The steps required for completing the components chosen to illustrate my invention are conventional, involving the removal and reformation of the oxide mask so as to confine the final N type diffusion to the small region 46 chosen for the emitter of the transistor, and, if necessary or desirable, to a small region 48 adjacent the N+ region 26 underlying the collector 30 of the transistor for making the collector contact. It will be noted that the region 36 is masked during the formation of the emitter 46 and collector contact 48. The oxide mask and apertures for this nal diffusion step are shown in FIG. 5, and FIG. 6 illustrates the completed device, with deposited contacts 50 of the conventional type interconnecting the elements.

The principles of my invention can be employed in another manner, as illustrated in FIGS. 7 through 9. Although these figures show only the part of a body of semiconductor material in which a transistor is fabricated, it is to be understood that other components will be fabricated elsewhere therein.

Rather than using a body of material having an epitaxially deposited layer of N type material overlying a P type substrate, the beginning material can be high resistivity (l0-15 ohm-centimeters) P type. First a mask 60 is formed over the substrate 62, with an aperture 64 overlying the region in which a circuit element is to be formed. Then, a selective etch-and-depo-sit operation may be accomplished, in which the P type material first is removed to a substantial depth, for example 10 microns. Thereafter the pocket thus formed is refilled by epitaxially depositing N type material 66, then N+ material 68, and finally N type material 70, to achieve the condition of FIG. 8. The first N region 66 is to establish the isolating junction adjacent to the P type substrate, so it will have a very low impurity concentration and a correspondingly high resistivity. The other two layers 68 and 70 are analogous to regions 26 and 30 in the example shown in FIGS. 1 through 6, and will be of comparable resistivity.

FIG. 9 illustrates the next step, in which the oxide mask 60 has been removed and replaced by another mask 72 which is patterned to permit the diffusion of impurities through aperture 74 into region 70 to establish the base 76 of the transistor. At the same time an appropriately shaped opening 78 is provided through the mask 72 so P type impurities can be diffused into the substrate 62 near the surface thereof. This step may not be necessary in every case, but there sometimes is a tendency for au N type region to be formed immediately under the mask (such region being shown by a broken line and identified by reference numeral 80 in FIG. 9), and the diffusion through opening 78 would be an appropriate precautionary measure.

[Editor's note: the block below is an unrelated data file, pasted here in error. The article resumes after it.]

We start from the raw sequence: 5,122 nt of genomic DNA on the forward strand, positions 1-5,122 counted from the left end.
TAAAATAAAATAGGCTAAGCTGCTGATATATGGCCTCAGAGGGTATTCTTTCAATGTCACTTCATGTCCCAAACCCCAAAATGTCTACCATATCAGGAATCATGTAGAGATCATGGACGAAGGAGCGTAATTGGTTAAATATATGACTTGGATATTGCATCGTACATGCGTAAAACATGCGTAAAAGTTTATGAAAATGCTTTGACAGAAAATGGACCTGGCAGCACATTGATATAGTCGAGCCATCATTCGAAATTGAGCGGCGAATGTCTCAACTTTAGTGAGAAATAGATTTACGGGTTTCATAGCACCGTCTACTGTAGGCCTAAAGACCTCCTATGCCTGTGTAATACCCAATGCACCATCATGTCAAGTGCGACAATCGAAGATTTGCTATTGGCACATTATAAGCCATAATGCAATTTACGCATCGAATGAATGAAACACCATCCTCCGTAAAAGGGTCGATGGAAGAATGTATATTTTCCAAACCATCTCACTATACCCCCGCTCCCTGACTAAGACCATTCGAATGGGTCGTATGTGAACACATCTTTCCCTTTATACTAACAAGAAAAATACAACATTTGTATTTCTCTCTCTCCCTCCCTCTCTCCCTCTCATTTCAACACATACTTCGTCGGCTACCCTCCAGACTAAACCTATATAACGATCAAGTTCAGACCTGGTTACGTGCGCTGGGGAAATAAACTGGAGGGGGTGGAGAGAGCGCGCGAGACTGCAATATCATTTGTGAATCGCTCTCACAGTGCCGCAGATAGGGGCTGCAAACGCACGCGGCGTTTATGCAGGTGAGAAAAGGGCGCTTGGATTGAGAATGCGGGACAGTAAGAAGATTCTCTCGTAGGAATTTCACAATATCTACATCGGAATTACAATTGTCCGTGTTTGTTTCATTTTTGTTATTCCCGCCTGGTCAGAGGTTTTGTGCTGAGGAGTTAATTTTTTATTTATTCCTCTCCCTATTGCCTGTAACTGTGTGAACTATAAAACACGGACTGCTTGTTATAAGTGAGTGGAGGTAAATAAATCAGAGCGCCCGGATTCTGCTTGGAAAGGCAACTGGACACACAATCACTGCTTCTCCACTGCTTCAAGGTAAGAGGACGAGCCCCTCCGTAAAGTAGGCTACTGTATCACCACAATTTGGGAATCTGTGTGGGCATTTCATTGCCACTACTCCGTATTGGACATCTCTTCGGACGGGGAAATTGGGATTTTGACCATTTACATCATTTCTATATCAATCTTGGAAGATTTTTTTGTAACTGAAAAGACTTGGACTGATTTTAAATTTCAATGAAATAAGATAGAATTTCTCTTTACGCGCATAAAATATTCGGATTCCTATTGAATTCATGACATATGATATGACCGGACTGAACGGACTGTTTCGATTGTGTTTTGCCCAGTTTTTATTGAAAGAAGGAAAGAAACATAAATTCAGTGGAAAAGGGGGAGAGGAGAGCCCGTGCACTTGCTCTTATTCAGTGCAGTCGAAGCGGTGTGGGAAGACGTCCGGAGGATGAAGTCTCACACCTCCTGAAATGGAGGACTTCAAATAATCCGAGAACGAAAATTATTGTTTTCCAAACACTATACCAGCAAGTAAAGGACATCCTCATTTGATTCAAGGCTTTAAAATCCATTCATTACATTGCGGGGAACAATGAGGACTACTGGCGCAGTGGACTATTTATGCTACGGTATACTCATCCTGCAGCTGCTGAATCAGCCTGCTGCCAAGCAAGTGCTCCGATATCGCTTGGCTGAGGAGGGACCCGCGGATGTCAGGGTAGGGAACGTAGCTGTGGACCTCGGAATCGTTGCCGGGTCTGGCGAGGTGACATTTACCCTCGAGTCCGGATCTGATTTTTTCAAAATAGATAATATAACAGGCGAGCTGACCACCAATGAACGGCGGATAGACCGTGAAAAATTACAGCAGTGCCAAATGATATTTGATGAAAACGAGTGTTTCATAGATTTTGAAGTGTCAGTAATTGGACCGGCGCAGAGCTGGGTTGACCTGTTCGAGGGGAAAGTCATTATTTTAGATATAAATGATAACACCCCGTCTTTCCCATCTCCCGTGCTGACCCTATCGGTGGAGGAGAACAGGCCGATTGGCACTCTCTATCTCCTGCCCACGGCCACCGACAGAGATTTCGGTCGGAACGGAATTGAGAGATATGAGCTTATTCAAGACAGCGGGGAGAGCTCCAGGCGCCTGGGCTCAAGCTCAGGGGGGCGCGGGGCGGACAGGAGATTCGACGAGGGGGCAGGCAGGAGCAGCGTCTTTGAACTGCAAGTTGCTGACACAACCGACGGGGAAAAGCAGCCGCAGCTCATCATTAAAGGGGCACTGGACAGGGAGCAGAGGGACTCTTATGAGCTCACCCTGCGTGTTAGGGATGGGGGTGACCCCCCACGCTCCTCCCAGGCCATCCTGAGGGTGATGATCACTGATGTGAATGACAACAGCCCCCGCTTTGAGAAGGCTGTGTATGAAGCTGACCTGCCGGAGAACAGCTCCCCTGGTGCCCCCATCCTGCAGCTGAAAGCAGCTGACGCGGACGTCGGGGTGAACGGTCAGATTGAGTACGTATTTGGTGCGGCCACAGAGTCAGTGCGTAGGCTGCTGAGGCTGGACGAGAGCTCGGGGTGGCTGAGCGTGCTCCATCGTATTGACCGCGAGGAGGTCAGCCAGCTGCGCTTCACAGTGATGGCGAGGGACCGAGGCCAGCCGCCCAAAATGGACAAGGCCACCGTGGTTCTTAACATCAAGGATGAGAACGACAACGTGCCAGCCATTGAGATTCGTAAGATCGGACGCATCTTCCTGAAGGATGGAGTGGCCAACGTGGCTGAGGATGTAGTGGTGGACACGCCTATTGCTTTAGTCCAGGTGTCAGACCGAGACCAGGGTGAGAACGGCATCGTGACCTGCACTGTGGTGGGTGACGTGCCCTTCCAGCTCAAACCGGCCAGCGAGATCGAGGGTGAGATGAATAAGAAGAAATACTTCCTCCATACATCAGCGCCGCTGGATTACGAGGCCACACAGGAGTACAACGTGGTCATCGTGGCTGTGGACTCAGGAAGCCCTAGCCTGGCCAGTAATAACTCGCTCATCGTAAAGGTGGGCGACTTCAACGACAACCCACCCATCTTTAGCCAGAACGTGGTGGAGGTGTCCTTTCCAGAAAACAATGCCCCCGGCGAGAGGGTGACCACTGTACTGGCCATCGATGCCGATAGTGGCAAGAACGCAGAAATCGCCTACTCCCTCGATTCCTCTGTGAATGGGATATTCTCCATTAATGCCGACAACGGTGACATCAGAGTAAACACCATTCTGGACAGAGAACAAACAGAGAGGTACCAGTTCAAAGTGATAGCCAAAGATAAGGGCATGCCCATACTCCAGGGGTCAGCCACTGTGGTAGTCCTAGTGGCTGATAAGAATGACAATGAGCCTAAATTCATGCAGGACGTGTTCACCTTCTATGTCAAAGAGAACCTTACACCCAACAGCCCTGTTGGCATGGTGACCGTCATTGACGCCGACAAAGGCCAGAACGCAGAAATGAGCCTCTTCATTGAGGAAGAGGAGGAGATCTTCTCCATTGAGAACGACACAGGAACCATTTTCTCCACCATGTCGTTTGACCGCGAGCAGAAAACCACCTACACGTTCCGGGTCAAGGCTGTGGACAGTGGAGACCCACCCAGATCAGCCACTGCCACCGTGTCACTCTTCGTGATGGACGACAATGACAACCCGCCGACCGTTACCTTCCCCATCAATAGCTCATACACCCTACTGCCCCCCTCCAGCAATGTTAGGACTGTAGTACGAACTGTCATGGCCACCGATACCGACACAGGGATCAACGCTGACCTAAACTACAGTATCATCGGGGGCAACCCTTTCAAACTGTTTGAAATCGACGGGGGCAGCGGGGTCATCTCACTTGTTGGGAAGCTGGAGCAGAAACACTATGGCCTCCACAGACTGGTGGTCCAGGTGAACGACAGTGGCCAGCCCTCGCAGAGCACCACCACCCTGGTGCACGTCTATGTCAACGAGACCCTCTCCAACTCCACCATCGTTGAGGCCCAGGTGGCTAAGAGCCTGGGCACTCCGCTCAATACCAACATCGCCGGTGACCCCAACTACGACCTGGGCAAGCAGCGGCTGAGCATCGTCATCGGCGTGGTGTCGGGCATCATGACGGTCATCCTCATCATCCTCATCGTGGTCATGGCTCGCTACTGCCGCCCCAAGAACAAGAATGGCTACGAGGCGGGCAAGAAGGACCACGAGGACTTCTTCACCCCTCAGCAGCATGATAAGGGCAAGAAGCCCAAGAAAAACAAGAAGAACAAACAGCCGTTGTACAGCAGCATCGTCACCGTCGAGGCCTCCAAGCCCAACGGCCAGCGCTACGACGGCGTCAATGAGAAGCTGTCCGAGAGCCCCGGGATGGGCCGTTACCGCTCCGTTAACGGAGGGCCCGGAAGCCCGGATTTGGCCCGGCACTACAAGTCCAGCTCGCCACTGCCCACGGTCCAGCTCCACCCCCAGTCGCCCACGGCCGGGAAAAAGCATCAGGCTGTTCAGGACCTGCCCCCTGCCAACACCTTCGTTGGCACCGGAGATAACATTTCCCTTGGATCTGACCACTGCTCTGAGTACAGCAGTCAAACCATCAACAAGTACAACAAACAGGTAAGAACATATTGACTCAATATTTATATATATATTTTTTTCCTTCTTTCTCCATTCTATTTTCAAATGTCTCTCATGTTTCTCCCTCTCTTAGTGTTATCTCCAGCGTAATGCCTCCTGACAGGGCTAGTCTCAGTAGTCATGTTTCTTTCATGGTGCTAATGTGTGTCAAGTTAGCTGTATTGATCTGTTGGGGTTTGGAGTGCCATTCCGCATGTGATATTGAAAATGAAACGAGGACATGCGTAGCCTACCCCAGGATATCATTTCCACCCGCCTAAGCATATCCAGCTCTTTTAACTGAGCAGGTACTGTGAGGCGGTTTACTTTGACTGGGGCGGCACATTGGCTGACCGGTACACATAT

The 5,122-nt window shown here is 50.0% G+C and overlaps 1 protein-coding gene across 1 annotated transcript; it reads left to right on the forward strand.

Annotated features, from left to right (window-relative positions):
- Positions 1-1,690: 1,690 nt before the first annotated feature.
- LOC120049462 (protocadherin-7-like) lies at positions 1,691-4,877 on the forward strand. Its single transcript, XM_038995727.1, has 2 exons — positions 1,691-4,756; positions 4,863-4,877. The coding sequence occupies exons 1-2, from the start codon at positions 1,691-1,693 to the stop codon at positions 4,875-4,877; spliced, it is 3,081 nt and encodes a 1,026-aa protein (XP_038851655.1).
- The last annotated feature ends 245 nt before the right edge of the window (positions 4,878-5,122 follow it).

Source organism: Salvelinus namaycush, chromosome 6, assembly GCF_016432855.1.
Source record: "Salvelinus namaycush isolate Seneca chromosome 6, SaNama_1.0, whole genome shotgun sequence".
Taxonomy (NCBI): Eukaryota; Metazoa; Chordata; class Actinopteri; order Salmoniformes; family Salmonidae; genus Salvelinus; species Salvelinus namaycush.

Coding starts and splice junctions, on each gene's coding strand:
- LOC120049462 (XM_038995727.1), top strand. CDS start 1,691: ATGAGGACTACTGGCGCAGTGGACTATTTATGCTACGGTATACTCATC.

The steps required to complete the transistor of FIGS. 7 through 9 are the same as those shown and described in connection with FIGS. 5 and 6. An additional masking and diffusion step to form the emitter and, if desired, the collector contact zone, followed by the depositing of appropriate leads, will complete the process.

It will be noted that this alternate method provides a means for avoiding the initial epitaxial deposition of a layer 14 as in the first-described method, but requires a more complex series of steps for reforming the material within the etched zone. There also is a variation in the alternate method which may on occasion offer some ad, vautages, such variation involving the conversion of the P type substrate to high resistivity N type material in selected regions by an initial diffusion step through a mask. Thereafter the desired components would be fabricated within such N regions by the process of FIGS. l through 6.

This variation will produce a graded junction between the substrate and the diffused N regions which junction normally would be less satisfactory for isolation purposes than that created by epitaxial deposition atop the body or the etch-and-deposit method. However, if this slight loss of barrier effectiveness is acceptable, some economy could be achieved.

As described above in its presently preferred form, my invention involves selectively etching the semiconductor substrate, and thereafter reforming it by epitaxial deposi tion of material having a different impurity concentration or conductivity type. It is desirable to use a process which converts from an etching condition to a depositing condition as quickly and conveniently as possible, and this consideration suggests a reversible reaction.